The Master, Looper, Pitch Perfect, Hotel Transylvania, Vulgaria, Won’t Back Down
This is a funny and spirited movie showing what I’ll call the Bridesmaids effect. That would be some gross humor in a story women’s friendship, some strangely weird scenes and also a wise-cracking fat woman (she calls herself Fat Amy) stealing many scenes. She’s played by an Aussie named Rebel Wilson. The film is structured like all those streetdance films, building up to the big showdown. And one more influence: a pair of broadcasters (Elizabeth Banks, John Michael Higgins) offer wisecracks, like in Best in Show but far less funny. So. Not at all original but good fun. (International Village and a few suburban theatres) 3 ½ out of 5
HOTEL TRANSYLVANIA: The best animated films have lots of heart. Think Up, Despicable Me, Brave and others. This one has very little. It does have excellent animation though (half of it done here in Vancouver; the other half in California) and it has a huge cast of monsters on holiday. They don’t scare or threaten. They act like hyperactive tourists, trot out obvious jokes and even close things out with a rap number. Well, it is an Adam Sandler film partly written by Robert Smigel, the guy who performs Triumph, The Insult Comic Dog. They ease up and play to the family audience.
Sandler voices Dracula who runs a hotel for monsters only. That makes it a haven, safe from discrimination and mobs with torches. The guests include a werewolf (Steve Buscemi) looking more like a fox, Frankenstein (Kevin James) and the invisible man (David Spade). Also wives, relatives and children, making the place busy and often chaotic. The main story involves an overly-protective parent (Dracula of all people) who won’t let his 118-year-old daughter (Selena Gomez) go to the outside world he claims is unsafe. A human backpacker dude (Andy Samberg) arrives, catches her eye and stirs up the family dynamics. It’s goofy, often funny, always moving but full of routine emotions. (The Dunbar, Dolphin, International Village many suburban theatres) 3 out of 5
VULGARIA: Yes, the title is meant to offend. The whole film tries to and even offers you a 10-second pause to get out if you don’t want to experience “high amounts of course language, adult themes, political incorrectness, discrimination and sexual situations.” That’s a boast of course. This comedy from Hong Kong gleefully delivers all that (although notice: no nudity) as it skewers the current sorry state of the film industry there and takes a few shots at Chinese mainlanders too. It’s funny, with clever dialogue that often drifts over into some outrageously raunchy territory and it’s become a big hit.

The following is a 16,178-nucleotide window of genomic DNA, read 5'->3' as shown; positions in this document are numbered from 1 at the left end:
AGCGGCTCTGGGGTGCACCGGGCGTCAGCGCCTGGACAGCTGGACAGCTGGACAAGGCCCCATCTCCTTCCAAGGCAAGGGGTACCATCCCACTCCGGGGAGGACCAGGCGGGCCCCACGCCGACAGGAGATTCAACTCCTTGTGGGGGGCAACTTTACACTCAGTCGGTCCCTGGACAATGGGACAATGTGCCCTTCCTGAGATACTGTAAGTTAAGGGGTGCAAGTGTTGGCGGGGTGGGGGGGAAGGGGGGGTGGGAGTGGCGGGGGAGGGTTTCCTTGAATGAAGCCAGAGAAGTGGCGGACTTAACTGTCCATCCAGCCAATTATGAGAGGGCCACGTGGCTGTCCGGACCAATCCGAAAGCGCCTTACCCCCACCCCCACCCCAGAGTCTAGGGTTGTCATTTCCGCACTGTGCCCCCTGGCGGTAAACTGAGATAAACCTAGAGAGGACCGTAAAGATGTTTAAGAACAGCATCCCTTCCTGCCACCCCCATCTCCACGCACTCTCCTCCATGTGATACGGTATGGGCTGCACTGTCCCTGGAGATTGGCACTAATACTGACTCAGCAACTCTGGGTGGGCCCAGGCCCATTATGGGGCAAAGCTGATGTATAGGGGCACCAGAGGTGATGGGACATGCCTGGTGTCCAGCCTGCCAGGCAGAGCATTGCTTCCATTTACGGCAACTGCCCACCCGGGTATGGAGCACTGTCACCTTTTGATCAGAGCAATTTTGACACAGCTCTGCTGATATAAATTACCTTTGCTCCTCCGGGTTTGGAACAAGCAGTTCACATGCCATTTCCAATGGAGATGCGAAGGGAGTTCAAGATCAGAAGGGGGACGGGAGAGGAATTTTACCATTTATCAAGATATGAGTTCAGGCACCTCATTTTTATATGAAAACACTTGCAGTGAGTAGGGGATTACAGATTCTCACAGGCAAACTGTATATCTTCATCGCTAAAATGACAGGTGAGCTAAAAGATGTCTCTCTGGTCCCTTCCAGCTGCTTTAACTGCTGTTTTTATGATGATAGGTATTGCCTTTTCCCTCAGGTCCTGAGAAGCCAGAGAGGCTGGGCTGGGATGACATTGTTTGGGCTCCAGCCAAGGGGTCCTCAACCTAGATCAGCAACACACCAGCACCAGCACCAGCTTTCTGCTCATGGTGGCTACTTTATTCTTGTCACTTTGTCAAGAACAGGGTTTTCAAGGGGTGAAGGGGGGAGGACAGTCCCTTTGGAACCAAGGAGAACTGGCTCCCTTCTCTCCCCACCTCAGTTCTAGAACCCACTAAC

One of Hong Kong’s steadiest actors, Chapman To, plays a film producer who’s struggling with both his alimony payments and financing his next project. He agrees to re-make an old soft-porn classic for a mainland gangster who wants to see the girl called Yum Yum again. The actress who played her 36 years ago, Susan Shaw, returns in one of several nods to the real Hong Kong film scene. Most of the humor is broad but with enough sly satire to elevate it a bit. That comes in a series of vignettes sparked by the producer’s appearance before a film school class. He’s asked what does a producer do anyway? The answers are just as true as they are absurd. (International Village and Riverport) 2 ½ out of 5
Also now playing …
WON’T BACK DOWN: We know from all those movies that American inner schools are a mess. This said- to-be-true story shows how two women, played by Maggie Gyllenhaal and Viola Davis, fought beaucracy to make their school better. How much? Can’t tell. The film wasn’t previewed for The Vancouver Observer. (5th Avenue, International Village and some suburban theatres)
NOTE: All these images are movie stills provided by the studios and are therefore the exclusive property of their copyright owners.